On 5 August 1873, the Count of Paris, Louis-Philippe's grandson, went to Frohsdorf in an attempt of reconciliation. He knew he had to pay that price to be officialy recognized as the crown prince, and thought he would just have to wait for the death of his narrow-minded cousin. The Orleanists reacted very mildly to the meeting, but the Legitimist newspapers were enthousiastic. Pilgrimages and processions for the return of the king grew in number. The writer Ernest Renan (1823-1892), who had lost his Catholic faith, admitted that "if the Count of Chambord accepts the least concession, the Chamber shall proclam him." In the begining of the fall, George Sand (1804-1876) sarcastically wrote to Gustave Flaubert (1821-1880) "I smell like a spreading sacristy fragrance."

The monarchic restoration was therefore impending, but the issue of the flag remained unsolved. There were a few proposals of compromise solutions, such as a tricolor flag with a semy of fleurs-de-lis and a white flag with a tricolor cravate. On 4 October, a commission of nine members was appointed by the united monarchists to negociate with the Count. General Changarnier, President of the Commission said that "[he] would let his head being broken for the Count [...] but would never sacrifice the tricolor flag."
To the Representative Chesnelong, sent by the commission to Frohsdorf, the Count did not promise anything about the flag; Chesnelong, desperate, did not give the commission an account of his mission. Newspapers promoting the restoration believed an agreement had been obtained, and published that: "since the Tricolor flag will be the legal flag when the count comes back to France, he shall salute him with joy." Chambord was upset by those news and ruined any hope of restoration. He wrote a manifesto to Chesnelong, which was published by the Legitimist newspaper L'Union. Concerning the flag, the manifesto said: "Today, I am required to sacrifice my honour. What can I answer? Nothing, but I don't withdraw any of my previous declarations. Yesterday's claims give me an idea of tomorrow's requirements, and I cannot accept to inaugurate a restoring reign by an act of weakness [...] My person is nothing, my principle is everything. France shall see the end of its ordeals when it understands that I am the required pilot, the only one able to bring back the ship to the port because I have mission and authority for that."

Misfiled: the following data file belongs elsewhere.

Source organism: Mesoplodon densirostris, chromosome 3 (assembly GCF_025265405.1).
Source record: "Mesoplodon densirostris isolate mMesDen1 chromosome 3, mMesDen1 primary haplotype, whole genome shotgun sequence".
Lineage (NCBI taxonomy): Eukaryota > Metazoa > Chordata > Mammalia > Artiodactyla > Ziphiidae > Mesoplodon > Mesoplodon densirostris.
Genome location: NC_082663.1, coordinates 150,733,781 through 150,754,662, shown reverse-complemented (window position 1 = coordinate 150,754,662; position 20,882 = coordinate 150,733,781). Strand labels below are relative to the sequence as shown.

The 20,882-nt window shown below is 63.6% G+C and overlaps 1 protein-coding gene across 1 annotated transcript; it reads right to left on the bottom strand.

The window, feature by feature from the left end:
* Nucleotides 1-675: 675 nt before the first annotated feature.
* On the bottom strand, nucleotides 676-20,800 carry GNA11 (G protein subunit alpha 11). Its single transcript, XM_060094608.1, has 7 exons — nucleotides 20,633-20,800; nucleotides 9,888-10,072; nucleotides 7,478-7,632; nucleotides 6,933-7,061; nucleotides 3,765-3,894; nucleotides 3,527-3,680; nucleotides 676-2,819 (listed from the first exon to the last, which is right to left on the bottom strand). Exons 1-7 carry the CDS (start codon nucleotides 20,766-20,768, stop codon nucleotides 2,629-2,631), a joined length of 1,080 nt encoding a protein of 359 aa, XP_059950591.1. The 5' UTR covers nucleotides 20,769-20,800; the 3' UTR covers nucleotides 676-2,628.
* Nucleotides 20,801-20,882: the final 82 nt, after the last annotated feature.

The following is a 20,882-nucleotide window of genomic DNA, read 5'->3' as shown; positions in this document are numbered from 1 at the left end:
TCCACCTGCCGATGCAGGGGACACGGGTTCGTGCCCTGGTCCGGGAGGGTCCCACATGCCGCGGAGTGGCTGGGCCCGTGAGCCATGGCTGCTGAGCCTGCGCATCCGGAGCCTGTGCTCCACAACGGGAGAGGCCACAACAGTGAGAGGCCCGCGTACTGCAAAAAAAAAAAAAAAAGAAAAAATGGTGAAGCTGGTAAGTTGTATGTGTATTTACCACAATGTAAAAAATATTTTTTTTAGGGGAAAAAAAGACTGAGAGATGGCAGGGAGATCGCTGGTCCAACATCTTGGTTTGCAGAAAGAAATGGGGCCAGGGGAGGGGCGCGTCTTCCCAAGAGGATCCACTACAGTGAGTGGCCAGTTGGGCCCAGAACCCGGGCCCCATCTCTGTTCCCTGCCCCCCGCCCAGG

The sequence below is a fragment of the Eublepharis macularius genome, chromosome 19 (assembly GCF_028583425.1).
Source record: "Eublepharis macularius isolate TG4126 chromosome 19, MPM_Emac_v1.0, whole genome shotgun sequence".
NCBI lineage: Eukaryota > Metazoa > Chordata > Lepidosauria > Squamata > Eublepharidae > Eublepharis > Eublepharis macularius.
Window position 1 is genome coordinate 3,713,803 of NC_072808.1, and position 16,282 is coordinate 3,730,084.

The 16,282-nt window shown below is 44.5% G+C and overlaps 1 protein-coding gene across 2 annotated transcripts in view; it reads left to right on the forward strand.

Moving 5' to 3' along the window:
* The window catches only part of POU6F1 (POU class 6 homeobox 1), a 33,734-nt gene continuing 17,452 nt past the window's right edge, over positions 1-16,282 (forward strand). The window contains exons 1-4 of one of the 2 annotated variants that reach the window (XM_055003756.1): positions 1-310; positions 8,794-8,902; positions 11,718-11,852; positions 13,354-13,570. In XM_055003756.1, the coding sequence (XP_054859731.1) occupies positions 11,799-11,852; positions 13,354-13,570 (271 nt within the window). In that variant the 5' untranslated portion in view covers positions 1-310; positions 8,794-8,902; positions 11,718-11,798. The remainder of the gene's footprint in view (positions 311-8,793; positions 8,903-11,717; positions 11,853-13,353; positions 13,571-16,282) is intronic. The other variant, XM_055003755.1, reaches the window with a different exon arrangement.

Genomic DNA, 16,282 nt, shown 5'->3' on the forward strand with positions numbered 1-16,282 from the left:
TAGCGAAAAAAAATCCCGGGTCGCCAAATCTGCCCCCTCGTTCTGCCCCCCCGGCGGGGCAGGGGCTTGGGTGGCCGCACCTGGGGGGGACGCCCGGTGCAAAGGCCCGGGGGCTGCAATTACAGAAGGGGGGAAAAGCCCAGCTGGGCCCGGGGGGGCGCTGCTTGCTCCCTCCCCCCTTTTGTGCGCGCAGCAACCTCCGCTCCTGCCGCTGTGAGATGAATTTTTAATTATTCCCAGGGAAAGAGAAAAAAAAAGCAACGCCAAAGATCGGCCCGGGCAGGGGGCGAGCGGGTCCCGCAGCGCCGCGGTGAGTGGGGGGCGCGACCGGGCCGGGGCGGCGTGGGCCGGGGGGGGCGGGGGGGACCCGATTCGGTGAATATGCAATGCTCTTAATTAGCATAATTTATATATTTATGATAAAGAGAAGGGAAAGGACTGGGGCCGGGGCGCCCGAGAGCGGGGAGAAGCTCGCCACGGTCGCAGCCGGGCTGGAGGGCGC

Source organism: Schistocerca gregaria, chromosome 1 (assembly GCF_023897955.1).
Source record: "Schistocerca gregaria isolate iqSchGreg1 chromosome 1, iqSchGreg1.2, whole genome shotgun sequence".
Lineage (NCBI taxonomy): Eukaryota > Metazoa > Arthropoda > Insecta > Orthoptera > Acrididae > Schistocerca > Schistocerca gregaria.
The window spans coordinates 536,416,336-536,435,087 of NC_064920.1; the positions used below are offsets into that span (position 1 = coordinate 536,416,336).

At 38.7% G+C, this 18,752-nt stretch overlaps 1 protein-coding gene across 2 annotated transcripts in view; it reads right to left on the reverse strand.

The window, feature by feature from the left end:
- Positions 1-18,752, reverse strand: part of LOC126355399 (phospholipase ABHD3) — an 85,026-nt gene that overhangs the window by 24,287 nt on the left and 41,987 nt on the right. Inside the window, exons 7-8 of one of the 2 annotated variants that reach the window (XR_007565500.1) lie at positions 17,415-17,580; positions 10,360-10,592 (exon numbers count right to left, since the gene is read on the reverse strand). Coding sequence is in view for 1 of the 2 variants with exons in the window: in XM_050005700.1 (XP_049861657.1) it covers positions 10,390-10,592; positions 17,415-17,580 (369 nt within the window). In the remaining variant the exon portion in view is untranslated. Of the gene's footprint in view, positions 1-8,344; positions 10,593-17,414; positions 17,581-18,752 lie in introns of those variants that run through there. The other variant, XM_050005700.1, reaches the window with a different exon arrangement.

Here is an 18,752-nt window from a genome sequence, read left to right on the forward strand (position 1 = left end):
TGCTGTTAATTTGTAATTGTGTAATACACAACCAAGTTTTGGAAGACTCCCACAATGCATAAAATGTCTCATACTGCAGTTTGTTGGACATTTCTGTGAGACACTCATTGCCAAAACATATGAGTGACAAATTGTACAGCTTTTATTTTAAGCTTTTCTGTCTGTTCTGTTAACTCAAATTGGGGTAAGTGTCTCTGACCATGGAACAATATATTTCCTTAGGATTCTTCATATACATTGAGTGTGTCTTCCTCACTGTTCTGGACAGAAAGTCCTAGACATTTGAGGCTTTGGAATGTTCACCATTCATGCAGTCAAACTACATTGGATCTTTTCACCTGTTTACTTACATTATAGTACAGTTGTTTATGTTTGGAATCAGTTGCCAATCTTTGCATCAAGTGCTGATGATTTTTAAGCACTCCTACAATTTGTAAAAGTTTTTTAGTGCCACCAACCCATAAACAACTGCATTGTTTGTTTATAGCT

However, Henri did not understand he had shot his bolt. On 8 November, he came back incognito to Paris by railway and was housed by one of his supporters in Versailles, waiting for the result of the votation at the Chamber. The monarchists understood that they would have to wait for Chambord's death to restore the monarchy with the Orléans and decided to vote the renewal of the President of the Republic, biding their time. De Broglie proposed 10 years but the Representatives decided of seven years, which was the origin of the President's seven-year tenure (septennat), recently shortened to five years (quinquennat) On 20 November, Chambord went back to Frohsdorf, where he would die 10 years later. There was no restoration seven years later, since the majority had become Republican.
[L'homme au drapeau blanc, by Édouard Boeglin, L'Alsace, 29 September 1999]

Ivan Sache, 25 December 2002

The "1875 Constitution"

Discussions on a draft of Constitution started in 1875. On 29 January 1875, Representative Laboulaye (center-right) proposed, to no avail, an amendment introducing the word République, which had been carefully omitted from the first draft. On 30 January 1875, Representative Wallon (center-right) proposed an additional article stating that Le président de la République est élu par le Sénat et par la Chambre. (The President of the Republic shall be elected by the Senate and the Chamber.) The Wallon amendment was adopted by one vote of majority (353/352).